Until late into 2010,VPC operated sidewalk service without any permits from  Seattle Department of Transportation (SDOT).

After obtaining permits, VPC operated outside limitations laid out by their permits.

  • Taking orders and serving food: not allowed under their current sidewalk permit (14 B).
  • Allowing alcohol: no alcohol at all is allowed on the patio, not even if customers carry it out themselves (as they are allowed to do with food).
  • Seating: VPC improperly stuffed 16 chairs and 8 tables onto the 17th Avenue E. frontage.
  • We have correspondence in which SDOT acknowledges that the permit for 17th allows half that amount.

Drinking alcohol on sidewalk also common; also illegal

 

After 10pm, neighbors often have to suffer with the noise made by the departure of loud, often tipsy dinner patrons.

  • VPC’s well-attend “Wine Dinner” nights can be particularly loud, and run particularly late.
  • The Sept. 10, 2010, “Charles Smith Wine Dinner” packed the house and ended at 11:30 p.m.
  • VPC’s Facebook page boasts the consumption of 72 bottles of wine.

Given VPC’S poor record of mitigating their impacts, we do not expect that fewer impacts will result from operating a larger restaurant.

This post continues a series of posts analyzing VPC’s application to change their land-use to legalize the operation of their restaurant.

VPC’s Application: Commercial Delivery & Parking

13 Jan

This post continues a series of posts analyzing VPC’s application to change their land-use to legalize the operation of their restaurant.

VPC’s Administrative Conditional Use application states:

In order to address the potential parking and traffic impacts of commercial deliveries for both the existing and proposed use, the Volunteer Park Café and Marketplace has made a request to SDOT that a 30 minute (sic) load unload zone be placed in adjacent to the restaurant.

Once a solution is identified, Volunteer Park Café and Marketplace will share it with neighborhood representatives to make sure they prefer the proposed solution to the current situation.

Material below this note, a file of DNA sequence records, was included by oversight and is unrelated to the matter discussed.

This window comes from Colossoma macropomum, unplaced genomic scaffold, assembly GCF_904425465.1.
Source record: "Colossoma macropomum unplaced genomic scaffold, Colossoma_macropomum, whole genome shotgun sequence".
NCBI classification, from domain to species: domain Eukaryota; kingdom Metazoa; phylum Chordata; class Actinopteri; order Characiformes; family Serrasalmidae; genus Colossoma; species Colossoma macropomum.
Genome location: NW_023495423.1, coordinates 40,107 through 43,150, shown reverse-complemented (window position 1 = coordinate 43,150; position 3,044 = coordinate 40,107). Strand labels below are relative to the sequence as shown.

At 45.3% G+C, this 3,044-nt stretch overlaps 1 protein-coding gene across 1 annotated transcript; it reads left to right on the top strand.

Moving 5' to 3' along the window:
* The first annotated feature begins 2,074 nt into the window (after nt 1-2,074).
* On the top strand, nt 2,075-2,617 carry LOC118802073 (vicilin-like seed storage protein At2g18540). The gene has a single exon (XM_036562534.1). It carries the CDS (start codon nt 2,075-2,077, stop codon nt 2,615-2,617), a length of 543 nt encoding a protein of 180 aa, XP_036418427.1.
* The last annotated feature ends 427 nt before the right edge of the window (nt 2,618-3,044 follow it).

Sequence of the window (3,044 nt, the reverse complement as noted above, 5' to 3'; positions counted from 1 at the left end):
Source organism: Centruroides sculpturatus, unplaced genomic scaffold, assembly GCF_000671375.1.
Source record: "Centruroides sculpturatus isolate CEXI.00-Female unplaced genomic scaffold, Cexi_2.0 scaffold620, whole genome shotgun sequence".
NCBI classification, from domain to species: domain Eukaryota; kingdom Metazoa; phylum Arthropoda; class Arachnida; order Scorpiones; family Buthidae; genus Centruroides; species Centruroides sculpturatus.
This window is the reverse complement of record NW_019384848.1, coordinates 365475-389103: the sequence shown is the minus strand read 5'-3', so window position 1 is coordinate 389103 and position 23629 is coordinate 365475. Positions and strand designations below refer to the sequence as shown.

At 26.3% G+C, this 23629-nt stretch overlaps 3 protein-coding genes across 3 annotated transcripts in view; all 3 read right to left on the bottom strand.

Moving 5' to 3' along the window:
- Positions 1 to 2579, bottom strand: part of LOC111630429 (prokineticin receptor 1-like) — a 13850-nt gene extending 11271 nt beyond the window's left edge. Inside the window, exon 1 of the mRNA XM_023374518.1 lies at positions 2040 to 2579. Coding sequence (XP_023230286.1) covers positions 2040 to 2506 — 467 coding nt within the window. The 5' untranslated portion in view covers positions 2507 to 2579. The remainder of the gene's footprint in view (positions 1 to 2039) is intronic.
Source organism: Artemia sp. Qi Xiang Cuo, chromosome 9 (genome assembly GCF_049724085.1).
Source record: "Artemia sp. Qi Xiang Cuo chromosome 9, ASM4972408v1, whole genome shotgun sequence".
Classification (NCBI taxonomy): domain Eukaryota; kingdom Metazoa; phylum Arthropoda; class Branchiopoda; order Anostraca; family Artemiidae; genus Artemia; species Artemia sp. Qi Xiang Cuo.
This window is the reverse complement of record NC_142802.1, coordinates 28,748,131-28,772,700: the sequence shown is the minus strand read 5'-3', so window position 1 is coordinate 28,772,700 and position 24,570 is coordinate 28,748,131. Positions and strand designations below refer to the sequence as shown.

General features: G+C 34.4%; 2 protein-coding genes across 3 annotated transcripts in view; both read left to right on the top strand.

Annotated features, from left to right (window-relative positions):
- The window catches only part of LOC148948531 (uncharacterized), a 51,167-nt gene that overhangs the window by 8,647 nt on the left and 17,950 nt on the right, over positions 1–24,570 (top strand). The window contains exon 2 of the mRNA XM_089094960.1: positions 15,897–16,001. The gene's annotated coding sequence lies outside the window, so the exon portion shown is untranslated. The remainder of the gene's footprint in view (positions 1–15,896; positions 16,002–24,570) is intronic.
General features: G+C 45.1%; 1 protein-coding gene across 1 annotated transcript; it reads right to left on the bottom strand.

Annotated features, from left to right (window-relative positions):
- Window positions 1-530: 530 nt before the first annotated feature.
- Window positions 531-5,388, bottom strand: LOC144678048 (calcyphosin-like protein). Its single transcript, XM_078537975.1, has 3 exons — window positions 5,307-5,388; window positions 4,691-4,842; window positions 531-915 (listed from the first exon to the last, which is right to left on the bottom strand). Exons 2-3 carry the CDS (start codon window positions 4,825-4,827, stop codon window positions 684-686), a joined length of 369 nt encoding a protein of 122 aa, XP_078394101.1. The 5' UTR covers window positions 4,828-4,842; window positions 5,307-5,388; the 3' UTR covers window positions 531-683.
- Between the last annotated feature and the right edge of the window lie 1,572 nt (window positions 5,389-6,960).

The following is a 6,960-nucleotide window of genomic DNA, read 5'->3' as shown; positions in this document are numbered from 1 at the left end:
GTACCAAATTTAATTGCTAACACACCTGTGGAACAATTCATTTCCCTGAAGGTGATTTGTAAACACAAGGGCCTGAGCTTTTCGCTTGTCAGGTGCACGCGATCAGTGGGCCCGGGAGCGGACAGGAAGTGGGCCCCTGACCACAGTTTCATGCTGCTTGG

Currently, VPC has put no resolution into effect. Furthermore, all other feasible locations for the proposed 30-minute zone would simply move the traffic disruption to that area.

Illegal delivery parking creates hazard. (Sept., 2010)

 

Commercial delivery vehicles park on the planting strip on Galer, immediately west of the 17th & Galer intersection:

  • blocking the sight triangle at 17th and Galer by parking;
  • blocking the view up Galer to the west. (This condition is compounded by pedestrians crossing to/from the VPC as well as pedestrian and automobile traffic due to Stevens Elementary School just one block east.)

Galer delivery: identical parking, luckily no school bus

The intensity of the impact, quantified by the number of daily deliveries, has increased from that of the grocery store.

VPC’s Application: Owners Compound Parking Problems

7 Jan

Photo A: Co-owner Earnhardt blocks hydrant

As noted here, VPC’s owners usually drive their cars to work.

Photo A shows VPC Co-owner Heather Earnhardt parked so as to block access to the fire hydrant directly across from her own restaurant. There are many legal spots available.

Photo B shows a parking double-whammy: one Monday last summer, VPC was closed per its usual hours. Plenty of parking spots. However, a VPC vendor parked in the stop sign “red zone” in front of the VPC. Across the street, Co-owners Ericka Burke and Heather Earnhardt each parked illegally, blocking the fire hydrant.